• Packets conveyed to the input link adapter 810 are provided to a packet processor 820 which examines the packets to determine various source address, destination address and/or other parameters associated with the received packets. The packet processor 820 cooperates with an IP lookup table 825 which stores path related information associated with various IP addresses. For example, as discussed above with respect to FIGS. 1-7, the identified destination address or destination point of presence associated with an examined packet is used to map the packet to an appropriate tunnel label.
  • A framer and traffic manager 830 cooperates with packet buffers 835 to encapsulate one or more packets in a frame format for delivery to appropriate destination IP addresses or destination points of presence addresses. In various embodiments, the packet buffers 835 include various buffers associated with label defined path or tunnels, where packets are briefly buffered prior to encapsulation according to one frame format and transport via the appropriate label defined path or tunnel.
  • In various embodiments, a frame as specified by the selected frame format may include one or more consecutive packets that share the same destination access router. A frame may be delimited by a frame header field that includes the label of a path to the destination access router and by a frame trailer field that may contain information useful to preserve the integrity of the frame data contents. The payload field of a frame may have fixed size or be of variable size, and may include the initial or final segment of an incomplete packet. The framer may complete the construction of a frame when its payload is completely filled with packets, or when a pre-defined amount of time has elapsed after initiation of the frame construction.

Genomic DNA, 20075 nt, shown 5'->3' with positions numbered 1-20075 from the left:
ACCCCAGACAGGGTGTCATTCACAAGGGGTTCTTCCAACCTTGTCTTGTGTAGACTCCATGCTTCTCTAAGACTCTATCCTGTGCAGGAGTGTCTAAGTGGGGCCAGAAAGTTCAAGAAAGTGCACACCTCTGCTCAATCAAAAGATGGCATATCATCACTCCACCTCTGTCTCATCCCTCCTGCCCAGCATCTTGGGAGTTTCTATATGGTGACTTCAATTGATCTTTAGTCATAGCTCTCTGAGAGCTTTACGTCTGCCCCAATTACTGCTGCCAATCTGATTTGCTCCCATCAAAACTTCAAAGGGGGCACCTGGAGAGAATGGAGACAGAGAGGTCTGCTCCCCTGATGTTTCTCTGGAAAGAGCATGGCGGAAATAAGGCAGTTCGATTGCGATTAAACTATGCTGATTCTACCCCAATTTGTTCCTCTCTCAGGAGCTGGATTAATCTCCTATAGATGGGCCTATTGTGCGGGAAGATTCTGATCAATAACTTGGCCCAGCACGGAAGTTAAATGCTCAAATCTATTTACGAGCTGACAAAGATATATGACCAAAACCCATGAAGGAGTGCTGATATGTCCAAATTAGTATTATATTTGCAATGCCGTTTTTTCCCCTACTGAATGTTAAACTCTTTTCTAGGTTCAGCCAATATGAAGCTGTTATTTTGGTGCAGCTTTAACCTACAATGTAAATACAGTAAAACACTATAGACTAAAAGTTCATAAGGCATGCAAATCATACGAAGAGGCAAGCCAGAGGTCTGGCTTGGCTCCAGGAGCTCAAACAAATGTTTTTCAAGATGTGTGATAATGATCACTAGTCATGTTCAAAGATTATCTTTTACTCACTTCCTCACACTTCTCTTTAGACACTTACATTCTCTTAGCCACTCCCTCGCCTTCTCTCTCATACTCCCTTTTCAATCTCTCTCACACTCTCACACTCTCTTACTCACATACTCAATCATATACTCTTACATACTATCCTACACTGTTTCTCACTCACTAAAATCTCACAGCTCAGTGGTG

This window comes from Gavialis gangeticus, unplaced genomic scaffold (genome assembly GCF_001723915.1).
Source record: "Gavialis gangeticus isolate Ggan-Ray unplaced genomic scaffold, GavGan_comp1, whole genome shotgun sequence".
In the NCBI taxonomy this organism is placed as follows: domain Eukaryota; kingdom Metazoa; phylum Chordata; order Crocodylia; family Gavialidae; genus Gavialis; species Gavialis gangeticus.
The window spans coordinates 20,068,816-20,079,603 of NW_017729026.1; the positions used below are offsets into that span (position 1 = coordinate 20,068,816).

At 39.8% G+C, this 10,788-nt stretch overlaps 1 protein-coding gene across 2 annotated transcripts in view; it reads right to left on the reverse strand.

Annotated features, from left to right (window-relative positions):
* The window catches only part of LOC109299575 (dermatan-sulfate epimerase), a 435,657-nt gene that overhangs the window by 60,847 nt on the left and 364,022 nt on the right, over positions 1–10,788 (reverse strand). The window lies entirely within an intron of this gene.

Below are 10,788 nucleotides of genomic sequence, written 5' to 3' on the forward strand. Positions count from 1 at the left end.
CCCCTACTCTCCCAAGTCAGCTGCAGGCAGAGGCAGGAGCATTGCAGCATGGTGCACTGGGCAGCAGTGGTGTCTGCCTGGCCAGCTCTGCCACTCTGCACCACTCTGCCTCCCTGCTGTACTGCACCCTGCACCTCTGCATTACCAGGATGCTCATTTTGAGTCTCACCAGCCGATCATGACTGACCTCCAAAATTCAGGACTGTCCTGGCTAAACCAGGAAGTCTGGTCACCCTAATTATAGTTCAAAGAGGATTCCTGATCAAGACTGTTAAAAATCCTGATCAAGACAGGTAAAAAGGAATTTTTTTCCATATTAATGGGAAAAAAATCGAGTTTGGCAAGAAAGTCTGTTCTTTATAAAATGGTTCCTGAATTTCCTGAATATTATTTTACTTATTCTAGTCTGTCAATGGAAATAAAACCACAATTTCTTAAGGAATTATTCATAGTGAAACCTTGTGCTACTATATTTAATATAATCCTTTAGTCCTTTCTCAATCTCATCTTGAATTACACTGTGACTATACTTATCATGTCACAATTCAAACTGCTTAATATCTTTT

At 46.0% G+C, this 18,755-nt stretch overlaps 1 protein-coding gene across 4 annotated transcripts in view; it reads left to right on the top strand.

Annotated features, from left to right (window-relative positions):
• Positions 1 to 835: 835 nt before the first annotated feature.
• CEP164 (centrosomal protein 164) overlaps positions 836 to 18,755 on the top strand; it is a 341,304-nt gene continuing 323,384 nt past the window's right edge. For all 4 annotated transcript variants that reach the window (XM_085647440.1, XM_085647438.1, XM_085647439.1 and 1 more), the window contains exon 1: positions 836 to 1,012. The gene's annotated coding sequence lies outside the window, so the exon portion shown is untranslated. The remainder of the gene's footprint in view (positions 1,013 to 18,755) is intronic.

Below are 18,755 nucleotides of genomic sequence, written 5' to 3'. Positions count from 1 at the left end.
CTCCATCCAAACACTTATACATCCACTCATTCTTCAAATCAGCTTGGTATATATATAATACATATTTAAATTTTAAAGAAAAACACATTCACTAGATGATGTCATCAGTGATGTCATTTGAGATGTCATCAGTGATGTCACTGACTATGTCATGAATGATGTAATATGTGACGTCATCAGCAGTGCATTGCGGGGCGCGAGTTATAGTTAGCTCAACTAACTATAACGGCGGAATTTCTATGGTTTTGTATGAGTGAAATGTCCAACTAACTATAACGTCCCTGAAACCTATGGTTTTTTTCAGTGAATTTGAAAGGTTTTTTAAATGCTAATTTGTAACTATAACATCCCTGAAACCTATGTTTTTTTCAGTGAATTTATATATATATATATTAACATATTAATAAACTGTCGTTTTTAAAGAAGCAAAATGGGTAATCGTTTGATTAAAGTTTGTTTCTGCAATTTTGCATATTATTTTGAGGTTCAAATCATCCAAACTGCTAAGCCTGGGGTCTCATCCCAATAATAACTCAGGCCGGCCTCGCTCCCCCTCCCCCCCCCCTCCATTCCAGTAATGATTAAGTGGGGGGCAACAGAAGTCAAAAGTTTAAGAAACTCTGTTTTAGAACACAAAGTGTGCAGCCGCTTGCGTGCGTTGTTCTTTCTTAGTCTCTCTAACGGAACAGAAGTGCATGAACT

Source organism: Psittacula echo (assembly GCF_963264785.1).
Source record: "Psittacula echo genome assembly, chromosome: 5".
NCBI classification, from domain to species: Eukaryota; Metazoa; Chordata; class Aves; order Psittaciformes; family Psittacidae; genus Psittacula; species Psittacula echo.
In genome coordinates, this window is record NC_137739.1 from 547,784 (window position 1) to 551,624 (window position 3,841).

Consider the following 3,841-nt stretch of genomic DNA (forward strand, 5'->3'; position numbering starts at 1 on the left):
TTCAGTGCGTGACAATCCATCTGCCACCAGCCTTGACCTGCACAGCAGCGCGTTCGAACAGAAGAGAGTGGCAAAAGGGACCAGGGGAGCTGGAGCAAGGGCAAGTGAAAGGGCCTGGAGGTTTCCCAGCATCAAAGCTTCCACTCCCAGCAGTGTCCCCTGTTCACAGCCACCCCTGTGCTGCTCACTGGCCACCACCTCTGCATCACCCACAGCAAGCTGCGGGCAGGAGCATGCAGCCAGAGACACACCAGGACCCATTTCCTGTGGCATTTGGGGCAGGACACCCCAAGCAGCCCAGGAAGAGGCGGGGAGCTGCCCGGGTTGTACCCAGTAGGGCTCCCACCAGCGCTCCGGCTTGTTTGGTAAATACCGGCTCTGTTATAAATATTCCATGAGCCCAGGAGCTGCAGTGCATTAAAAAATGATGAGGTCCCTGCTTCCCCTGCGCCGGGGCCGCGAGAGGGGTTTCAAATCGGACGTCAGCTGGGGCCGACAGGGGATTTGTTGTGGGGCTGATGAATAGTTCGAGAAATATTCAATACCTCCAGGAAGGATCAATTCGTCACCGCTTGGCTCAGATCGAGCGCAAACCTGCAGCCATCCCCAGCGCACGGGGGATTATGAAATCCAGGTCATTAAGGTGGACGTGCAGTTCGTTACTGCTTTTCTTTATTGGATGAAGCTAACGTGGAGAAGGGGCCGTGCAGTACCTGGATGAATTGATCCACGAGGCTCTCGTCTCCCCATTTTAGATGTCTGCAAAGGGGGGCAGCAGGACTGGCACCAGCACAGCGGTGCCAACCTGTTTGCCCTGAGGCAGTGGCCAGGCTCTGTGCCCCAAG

• An output link adapter 840 receives a frame including encapsulated packets and conveys or transmit the frames via one or more appropriate output links towards one or more respective next network elements supporting the appropriate label defined path or tunnel (e.g., one or more core transport switches within the condensed core).
  • Exemplary CTS
  • FIG. 10 depicts a high-level block diagram of a core transport switch (CTS) according to one embodiment. Specifically, FIG. 9 depicts a simplified view of a CTS in which traffic received at each of a first input port INj (905) and a second input port INk (905 k) is routed to either or both of a first output port OUTj (920 j) and a second output port OUTk (920 k) via one or more of a plurality of queues Qji, Qj2, Qk1 and Qk2 (910 j1, 910 j2, 910 k1 and 910 k2). The CTS of FIG. 10 operates in substantially the same manner as discussed herein with respect to the various figures.